Organizing Notes

Bruce Gagnon is coordinator of the Global Network Against Weapons & Nuclear Power in Space. He offers his own reflections on organizing and the state of America's declining empire....

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Location: Brunswick, Maine, United States

I grew up in a military family and joined the Air Force in 1971 during the Vietnam War. It was there that I became a peace activist.

Monday, August 10, 2009

WE ARE WEAK BUT WE ARE NOT HELPLESS

Mayors for Peace wrapped up their conference yesterday. Early in the day I was approached by the Eritrea Ambassador to Japan who asked me to send him my speech. He said my coverage of the big picture, the wide angle look at US military strategy, was most helpful to him in understanding the direction things are going. He acknowledged that much of US policy toward Africa today was motivated by desire for oil and resource extraction.

He said that most African nations were concerned about the new Pentagon Africa Command (AfriCom) and I shared with him a story of seeing the head of the US National Guard on C-SPAN a couple years ago with a huge map of the African continent behind him. The commander of the US Guard was telling the right-wing Heritage Foundation that the military was now assigning all 50 state National Guard units to establish a relationship with one of the 54 African nations on the continent. Each state Guard, the commander said, would build a lily-pad base in their assigned host African country to be used for quick strike intervention in the event of any "out of the box" behavior.

One of my favorite speakers at the mayors conference was the representative from the Republic of Burundi. Burundi is one of the ten poorest countries in the world. Cobalt and copper are among Burundi's natural resources. He said, "If everyone does his or her bit then we can all live in harmony with our Mother Earth, everyone of us share the responsibility to ensure the well-being of all life."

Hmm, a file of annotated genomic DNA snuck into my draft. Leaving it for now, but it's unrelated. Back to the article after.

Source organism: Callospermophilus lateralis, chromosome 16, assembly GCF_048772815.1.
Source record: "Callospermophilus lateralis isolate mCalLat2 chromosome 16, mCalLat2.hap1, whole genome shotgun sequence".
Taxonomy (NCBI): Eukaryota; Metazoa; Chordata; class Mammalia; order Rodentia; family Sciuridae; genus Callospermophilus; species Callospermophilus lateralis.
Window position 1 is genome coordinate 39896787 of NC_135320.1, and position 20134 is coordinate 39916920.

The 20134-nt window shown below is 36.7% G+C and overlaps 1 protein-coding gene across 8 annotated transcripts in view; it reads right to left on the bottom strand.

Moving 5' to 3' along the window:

I had really nice contacts with Africans from Ethiopia, Senegal, Eritrea, South Africa, and Sierra Leone.

I also had wonderful connection with with the group of mayors from Bangladesh and they gave me a copy of their constitution and several of them had their photo taken with me. A wonderful mayor from Sri Lanka gave me a gift of ginger tea from his country and also lined up several fellow mayors from his country for pictures with me. Their sincere and open-hearted offerings of friendship were more than humbling.

One of the best moments of the final day was a speech by two school girls (probably about 12 years old) who spoke from the floor of the meeting hall describing their efforts to gather 500,000 petition signatures to end the nuclear arms race. One of them concluded her remarks by saying, "We are weak but we are not helpless." That is wisdom beyond their years. We should all take that to heart.

Today I will tour around Fukuoka a bit and then do my last Japan talk this evening. In 1984, when I made my first trip to Japan, it was in Fukuoka that I had my first speech in this country. Even though I had attended meetings in Tokyo, Hiroshima, and Nagasaki I was not invited to speak in any of those places. I was a relatively unknown at the time. But after the Nagasaki events I was asked if I would return to Fukuoka with the local peace group and of course I said yes.

Once in Fukuoka they invited me to lunch with the matriarch of their group, a woman who had been a peace activist since Japan's occupation of Manchuria. They took me to visit a local worker supported hospital and had a good-bye dinner for me the night before I returned home. At the dinner they asked me to sing peace songs and when I returned to the US I got a call from the New York City office of national Mobilization for Survival, the group that I had represented in Japan, and they told me that I had gotten rave reviews for my singing in Fukuoka. So I just might be inspired to sing again tonight.

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